-As soon as peace became established, we also re-started our vibrant livestock industry, which exports livestock around the world and today have a busy Chamber of Commerce that has registered several hundred national and international companies who trade with Somaliland and have offices here.
-With the re-opening of our deep-water Port of Berbera in 1995, we welcome the fact that we can now offer an outlet to the sea to Ethiopia and are proud that one third of the food Aid to Ethiopia comes through our Port of Berbera. In recent years, we have also had the honour to welcome many international companies, such as the Dubai Port which, within a short period, has doubled the amount of container traffic and goods which come through the port of Berbera and go on to Ethiopia and beyond.
Somaliland has indeed much to be grateful for including our long record of keeping our shores free of pirates and our country free of terrorists and warlords. We are proud that our accomplishments, peace, stability, and governance have earned us many friends who describe us as ‘ A Rare African Miracle’.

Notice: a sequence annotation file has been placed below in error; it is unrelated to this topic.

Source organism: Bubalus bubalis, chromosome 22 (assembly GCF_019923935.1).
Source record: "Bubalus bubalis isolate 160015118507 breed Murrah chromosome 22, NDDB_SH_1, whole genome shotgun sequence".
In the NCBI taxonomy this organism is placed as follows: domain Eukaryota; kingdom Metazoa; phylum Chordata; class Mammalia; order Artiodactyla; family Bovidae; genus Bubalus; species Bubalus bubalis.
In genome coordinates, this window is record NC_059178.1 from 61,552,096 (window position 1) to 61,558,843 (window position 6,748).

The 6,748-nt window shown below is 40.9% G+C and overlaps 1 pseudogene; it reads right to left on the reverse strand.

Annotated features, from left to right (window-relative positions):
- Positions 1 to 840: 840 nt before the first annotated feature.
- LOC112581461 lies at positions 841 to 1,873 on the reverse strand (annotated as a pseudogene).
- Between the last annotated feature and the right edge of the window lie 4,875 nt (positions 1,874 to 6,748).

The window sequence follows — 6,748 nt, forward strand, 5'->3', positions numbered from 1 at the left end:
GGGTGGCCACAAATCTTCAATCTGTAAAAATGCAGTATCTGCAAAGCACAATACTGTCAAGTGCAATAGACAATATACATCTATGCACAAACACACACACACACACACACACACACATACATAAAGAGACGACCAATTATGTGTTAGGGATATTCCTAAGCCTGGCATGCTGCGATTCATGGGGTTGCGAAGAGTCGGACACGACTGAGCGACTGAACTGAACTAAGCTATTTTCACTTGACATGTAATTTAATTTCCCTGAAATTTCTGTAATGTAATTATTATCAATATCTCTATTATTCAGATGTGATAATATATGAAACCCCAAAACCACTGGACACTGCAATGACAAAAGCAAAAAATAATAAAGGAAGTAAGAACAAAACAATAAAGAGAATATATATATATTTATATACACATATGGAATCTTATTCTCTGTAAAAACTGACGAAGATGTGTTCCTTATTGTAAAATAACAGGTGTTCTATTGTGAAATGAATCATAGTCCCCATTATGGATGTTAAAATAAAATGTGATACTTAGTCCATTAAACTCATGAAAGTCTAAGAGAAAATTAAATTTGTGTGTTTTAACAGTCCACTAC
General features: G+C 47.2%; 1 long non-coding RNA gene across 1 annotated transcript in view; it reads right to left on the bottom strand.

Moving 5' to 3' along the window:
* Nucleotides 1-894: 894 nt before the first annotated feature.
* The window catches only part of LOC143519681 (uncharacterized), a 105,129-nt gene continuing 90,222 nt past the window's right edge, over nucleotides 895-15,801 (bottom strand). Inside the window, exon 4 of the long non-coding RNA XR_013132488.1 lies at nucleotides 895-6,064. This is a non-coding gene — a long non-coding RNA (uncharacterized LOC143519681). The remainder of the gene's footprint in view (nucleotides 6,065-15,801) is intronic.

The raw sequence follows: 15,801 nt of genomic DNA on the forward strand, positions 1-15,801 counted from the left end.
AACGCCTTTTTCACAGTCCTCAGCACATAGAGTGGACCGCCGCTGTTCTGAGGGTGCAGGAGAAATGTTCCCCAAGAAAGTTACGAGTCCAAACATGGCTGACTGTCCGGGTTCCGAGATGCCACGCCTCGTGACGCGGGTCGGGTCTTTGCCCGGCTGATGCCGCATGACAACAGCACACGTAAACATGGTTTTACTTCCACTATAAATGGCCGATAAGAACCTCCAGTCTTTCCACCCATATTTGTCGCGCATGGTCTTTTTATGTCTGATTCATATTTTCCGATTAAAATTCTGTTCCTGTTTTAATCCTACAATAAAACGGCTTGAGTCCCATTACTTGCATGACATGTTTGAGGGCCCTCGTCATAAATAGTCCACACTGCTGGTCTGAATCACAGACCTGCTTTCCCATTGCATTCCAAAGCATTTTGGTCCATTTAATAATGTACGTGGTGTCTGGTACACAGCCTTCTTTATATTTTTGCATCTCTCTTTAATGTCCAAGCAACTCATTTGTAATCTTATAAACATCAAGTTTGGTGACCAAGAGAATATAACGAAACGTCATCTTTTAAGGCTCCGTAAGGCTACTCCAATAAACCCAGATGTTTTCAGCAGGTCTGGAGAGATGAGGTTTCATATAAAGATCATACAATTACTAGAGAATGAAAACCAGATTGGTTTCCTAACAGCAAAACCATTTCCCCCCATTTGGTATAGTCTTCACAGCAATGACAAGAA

We have clearly demonstrated that we have the maturity to run our country. We have earned the confidence of our people. We have delivered security and stability to the Horn of Africa and to the ‘Mouth of the Red Sea’, and have become the masters of our own destiny. We have shown ourselves to be a reliable and responsible regional partner and have lived in peace and harmony with all our neighbours, including Somalia, to whom we have on many occasions extended assistance during the many periods of crisis it has faced.
All we can say now is ‘Please do not condemn us for the sins of others but instead, please judge us by how hard we fell and how much we have succeeded to pick ourselves up to accomplish all that we have described in the previous pages’.
We condemn all forms of terrorism and are determined to move forward to contribute to the peace and stability of our part of the world.
We are determined to promote and encourage our free economy, build our industries, create jobs for our youth, and trade with all who of wish to trade with us for our mutual benefit.
We are determined to respect all our international borders as they were demarcated at the time of our independence from Great Britain.
We are determined to keep protecting human rights and the freedom of expression, and also continue our determination to fight harmful traditional practices that endanger the lives of our children.
Our separation from Somalia is firm and final but Somaliland will continue to extend a hand of friendship to all our neighbors, including Somalia, in a spirit of regional collaboration which benefits all our peoples.
Long Live Somaliland !
Mrs. Edna Adan Ismail